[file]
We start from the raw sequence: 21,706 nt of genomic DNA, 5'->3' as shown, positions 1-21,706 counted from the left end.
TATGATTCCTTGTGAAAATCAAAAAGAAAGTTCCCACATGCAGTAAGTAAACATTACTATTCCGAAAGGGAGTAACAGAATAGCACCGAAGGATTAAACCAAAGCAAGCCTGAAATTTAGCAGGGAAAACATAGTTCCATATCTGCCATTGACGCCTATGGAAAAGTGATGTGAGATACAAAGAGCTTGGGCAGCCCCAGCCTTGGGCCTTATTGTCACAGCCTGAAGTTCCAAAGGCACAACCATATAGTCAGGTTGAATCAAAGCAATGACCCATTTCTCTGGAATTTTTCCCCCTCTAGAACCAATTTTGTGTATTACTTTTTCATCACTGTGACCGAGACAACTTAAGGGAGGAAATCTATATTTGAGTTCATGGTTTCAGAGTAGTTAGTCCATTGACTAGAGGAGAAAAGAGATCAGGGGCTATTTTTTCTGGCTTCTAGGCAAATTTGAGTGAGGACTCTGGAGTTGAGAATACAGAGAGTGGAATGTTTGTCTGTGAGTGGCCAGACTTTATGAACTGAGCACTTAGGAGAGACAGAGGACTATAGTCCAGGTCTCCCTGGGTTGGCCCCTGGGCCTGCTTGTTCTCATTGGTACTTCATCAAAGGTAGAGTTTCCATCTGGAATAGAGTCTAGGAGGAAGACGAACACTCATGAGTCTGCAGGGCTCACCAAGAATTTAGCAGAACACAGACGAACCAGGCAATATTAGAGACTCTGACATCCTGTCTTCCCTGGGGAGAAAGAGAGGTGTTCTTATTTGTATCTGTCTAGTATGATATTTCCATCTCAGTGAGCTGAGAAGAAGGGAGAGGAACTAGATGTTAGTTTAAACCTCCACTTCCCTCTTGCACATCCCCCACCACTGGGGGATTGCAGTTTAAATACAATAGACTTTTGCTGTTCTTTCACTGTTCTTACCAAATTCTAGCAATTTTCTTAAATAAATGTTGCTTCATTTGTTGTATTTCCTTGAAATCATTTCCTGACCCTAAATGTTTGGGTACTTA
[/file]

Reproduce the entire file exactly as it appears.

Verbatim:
We start from the raw sequence: 21,706 nt of genomic DNA, 5'->3' as shown, positions 1-21,706 counted from the left end.
TATGATTCCTTGTGAAAATCAAAAAGAAAGTTCCCACATGCAGTAAGTAAACATTACTATTCCGAAAGGGAGTAACAGAATAGCACCGAAGGATTAAACCAAAGCAAGCCTGAAATTTAGCAGGGAAAACATAGTTCCATATCTGCCATTGACGCCTATGGAAAAGTGATGTGAGATACAAAGAGCTTGGGCAGCCCCAGCCTTGGGCCTTATTGTCACAGCCTGAAGTTCCAAAGGCACAACCATATAGTCAGGTTGAATCAAAGCAATGACCCATTTCTCTGGAATTTTTCCCCCTCTAGAACCAATTTTGTGTATTACTTTTTCATCACTGTGACCGAGACAACTTAAGGGAGGAAATCTATATTTGAGTTCATGGTTTCAGAGTAGTTAGTCCATTGACTAGAGGAGAAAAGAGATCAGGGGCTATTTTTTCTGGCTTCTAGGCAAATTTGAGTGAGGACTCTGGAGTTGAGAATACAGAGAGTGGAATGTTTGTCTGTGAGTGGCCAGACTTTATGAACTGAGCACTTAGGAGAGACAGAGGACTATAGTCCAGGTCTCCCTGGGTTGGCCCCTGGGCCTGCTTGTTCTCATTGGTACTTCATCAAAGGTAGAGTTTCCATCTGGAATAGAGTCTAGGAGGAAGACGAACACTCATGAGTCTGCAGGGCTCACCAAGAATTTAGCAGAACACAGACGAACCAGGCAATATTAGAGACTCTGACATCCTGTCTTCCCTGGGGAGAAAGAGAGGTGTTCTTATTTGTATCTGTCTAGTATGATATTTCCATCTCAGTGAGCTGAGAAGAAGGGAGAGGAACTAGATGTTAGTTTAAACCTCCACTTCCCTCTTGCACATCCCCCACCACTGGGGGATTGCAGTTTAAATACAATAGACTTTTGCTGTTCTTTCACTGTTCTTACCAAATTCTAGCAATTTTCTTAAATAAATGTTGCTTCATTTGTTGTATTTCCTTGAAATCATTTCCTGACCCTAAATGTTTGGGTACTTA